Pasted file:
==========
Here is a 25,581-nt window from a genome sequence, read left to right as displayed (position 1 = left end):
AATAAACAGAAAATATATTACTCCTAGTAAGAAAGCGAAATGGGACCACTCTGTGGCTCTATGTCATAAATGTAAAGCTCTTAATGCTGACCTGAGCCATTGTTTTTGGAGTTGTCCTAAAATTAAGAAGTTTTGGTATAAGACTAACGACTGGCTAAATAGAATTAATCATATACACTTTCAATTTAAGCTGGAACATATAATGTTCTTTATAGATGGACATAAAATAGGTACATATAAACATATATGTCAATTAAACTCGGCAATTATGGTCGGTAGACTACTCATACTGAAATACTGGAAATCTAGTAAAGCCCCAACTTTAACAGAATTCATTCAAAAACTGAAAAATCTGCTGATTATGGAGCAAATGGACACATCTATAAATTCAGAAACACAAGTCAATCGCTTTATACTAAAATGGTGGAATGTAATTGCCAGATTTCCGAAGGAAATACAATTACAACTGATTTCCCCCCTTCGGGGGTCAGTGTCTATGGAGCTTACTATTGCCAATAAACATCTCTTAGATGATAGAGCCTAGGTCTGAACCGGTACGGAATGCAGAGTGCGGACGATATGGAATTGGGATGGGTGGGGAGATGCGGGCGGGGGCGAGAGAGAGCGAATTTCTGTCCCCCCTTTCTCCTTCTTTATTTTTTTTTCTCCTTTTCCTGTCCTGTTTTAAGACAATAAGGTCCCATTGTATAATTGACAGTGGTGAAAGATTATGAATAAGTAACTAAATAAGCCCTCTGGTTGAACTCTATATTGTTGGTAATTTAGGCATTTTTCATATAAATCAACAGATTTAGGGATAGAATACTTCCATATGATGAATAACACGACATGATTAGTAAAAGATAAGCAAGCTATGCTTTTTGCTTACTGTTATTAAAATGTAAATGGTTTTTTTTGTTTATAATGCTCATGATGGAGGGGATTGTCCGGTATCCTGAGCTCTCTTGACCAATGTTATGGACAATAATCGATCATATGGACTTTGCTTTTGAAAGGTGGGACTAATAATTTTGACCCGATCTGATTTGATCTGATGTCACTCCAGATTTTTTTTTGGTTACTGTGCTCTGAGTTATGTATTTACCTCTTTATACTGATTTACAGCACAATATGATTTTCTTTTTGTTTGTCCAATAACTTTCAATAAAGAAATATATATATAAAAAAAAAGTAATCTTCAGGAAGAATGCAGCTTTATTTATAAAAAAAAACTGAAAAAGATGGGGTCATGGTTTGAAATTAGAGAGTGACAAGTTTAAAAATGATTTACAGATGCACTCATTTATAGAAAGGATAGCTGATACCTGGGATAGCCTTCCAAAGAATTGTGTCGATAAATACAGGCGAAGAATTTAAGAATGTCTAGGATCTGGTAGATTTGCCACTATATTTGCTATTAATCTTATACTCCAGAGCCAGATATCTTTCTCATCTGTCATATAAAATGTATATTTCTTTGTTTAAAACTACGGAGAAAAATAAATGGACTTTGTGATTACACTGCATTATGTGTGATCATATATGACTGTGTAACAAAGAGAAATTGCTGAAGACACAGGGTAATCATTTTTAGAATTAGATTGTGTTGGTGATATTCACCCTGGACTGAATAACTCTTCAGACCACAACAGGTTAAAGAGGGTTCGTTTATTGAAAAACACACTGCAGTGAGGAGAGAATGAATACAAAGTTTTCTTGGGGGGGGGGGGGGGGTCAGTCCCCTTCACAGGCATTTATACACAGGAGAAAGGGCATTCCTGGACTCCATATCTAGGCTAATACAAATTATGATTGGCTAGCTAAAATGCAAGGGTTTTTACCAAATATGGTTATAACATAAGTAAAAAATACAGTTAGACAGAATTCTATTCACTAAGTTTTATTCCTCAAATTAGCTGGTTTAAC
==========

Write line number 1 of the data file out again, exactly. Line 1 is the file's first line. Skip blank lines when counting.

Here is a 25,581-nt window from a genome sequence, read left to right as displayed (position 1 = left end):